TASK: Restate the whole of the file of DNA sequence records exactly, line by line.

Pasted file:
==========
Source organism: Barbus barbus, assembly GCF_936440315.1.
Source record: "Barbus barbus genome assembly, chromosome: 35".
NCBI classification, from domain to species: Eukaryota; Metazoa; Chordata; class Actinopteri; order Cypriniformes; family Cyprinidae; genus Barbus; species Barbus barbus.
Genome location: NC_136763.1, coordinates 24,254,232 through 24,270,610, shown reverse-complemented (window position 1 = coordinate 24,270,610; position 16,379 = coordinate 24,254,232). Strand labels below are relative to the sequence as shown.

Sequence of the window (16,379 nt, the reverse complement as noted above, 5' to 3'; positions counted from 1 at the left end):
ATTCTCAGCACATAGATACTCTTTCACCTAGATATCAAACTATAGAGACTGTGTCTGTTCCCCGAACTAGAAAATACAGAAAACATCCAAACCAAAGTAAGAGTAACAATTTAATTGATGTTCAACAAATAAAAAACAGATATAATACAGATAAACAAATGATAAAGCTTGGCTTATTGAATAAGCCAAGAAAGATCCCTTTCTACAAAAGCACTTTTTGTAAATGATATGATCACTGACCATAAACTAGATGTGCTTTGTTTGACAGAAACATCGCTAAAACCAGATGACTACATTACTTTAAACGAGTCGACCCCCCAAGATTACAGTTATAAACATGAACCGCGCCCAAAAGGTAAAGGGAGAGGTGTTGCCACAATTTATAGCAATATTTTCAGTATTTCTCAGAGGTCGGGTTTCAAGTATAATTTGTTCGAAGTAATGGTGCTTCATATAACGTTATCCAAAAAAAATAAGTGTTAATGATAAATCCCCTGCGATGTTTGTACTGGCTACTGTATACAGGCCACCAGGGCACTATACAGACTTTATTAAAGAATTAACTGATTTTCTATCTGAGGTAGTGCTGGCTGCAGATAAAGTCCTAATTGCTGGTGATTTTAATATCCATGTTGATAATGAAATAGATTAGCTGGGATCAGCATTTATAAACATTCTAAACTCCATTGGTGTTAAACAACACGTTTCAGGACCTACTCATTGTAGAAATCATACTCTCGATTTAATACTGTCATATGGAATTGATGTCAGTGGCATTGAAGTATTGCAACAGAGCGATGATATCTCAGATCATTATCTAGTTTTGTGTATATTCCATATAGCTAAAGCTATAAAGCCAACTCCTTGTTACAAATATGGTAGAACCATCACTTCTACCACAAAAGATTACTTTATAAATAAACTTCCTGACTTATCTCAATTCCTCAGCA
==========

Source organism: Barbus barbus, assembly GCF_936440315.1.
Source record: "Barbus barbus genome assembly, chromosome: 35".
NCBI classification, from domain to species: Eukaryota; Metazoa; Chordata; class Actinopteri; order Cypriniformes; family Cyprinidae; genus Barbus; species Barbus barbus.
Genome location: NC_136763.1, coordinates 24,254,232 through 24,270,610, shown reverse-complemented (window position 1 = coordinate 24,270,610; position 16,379 = coordinate 24,254,232). Strand labels below are relative to the sequence as shown.

Sequence of the window (16,379 nt, the reverse complement as noted above, 5' to 3'; positions counted from 1 at the left end):
ATTCTCAGCACATAGATACTCTTTCACCTAGATATCAAACTATAGAGACTGTGTCTGTTCCCCGAACTAGAAAATACAGAAAACATCCAAACCAAAGTAAGAGTAACAATTTAATTGATGTTCAACAAATAAAAAACAGATATAATACAGATAAACAAATGATAAAGCTTGGCTTATTGAATAAGCCAAGAAAGATCCCTTTCTACAAAAGCACTTTTTGTAAATGATATGATCACTGACCATAAACTAGATGTGCTTTGTTTGACAGAAACATCGCTAAAACCAGATGACTACATTACTTTAAACGAGTCGACCCCCCAAGATTACAGTTATAAACATGAACCGCGCCCAAAAGGTAAAGGGAGAGGTGTTGCCACAATTTATAGCAATATTTTCAGTATTTCTCAGAGGTCGGGTTTCAAGTATAATTTGTTCGAAGTAATGGTGCTTCATATAACGTTATCCAAAAAAAATAAGTGTTAATGATAAATCCCCTGCGATGTTTGTACTGGCTACTGTATACAGGCCACCAGGGCACTATACAGACTTTATTAAAGAATTAACTGATTTTCTATCTGAGGTAGTGCTGGCTGCAGATAAAGTCCTAATTGCTGGTGATTTTAATATCCATGTTGATAATGAAATAGATTAGCTGGGATCAGCATTTATAAACATTCTAAACTCCATTGGTGTTAAACAACACGTTTCAGGACCTACTCATTGTAGAAATCATACTCTCGATTTAATACTGTCATATGGAATTGATGTCAGTGGCATTGAAGTATTGCAACAGAGCGATGATATCTCAGATCATTATCTAGTTTTGTGTATATTCCATATAGCTAAAGCTATAAAGCCAACTCCTTGTTACAAATATGGTAGAACCATCACTTCTACCACAAAAGATTACTTTATAAATAAACTTCCTGACTTATCTCAATTCCTCAGCA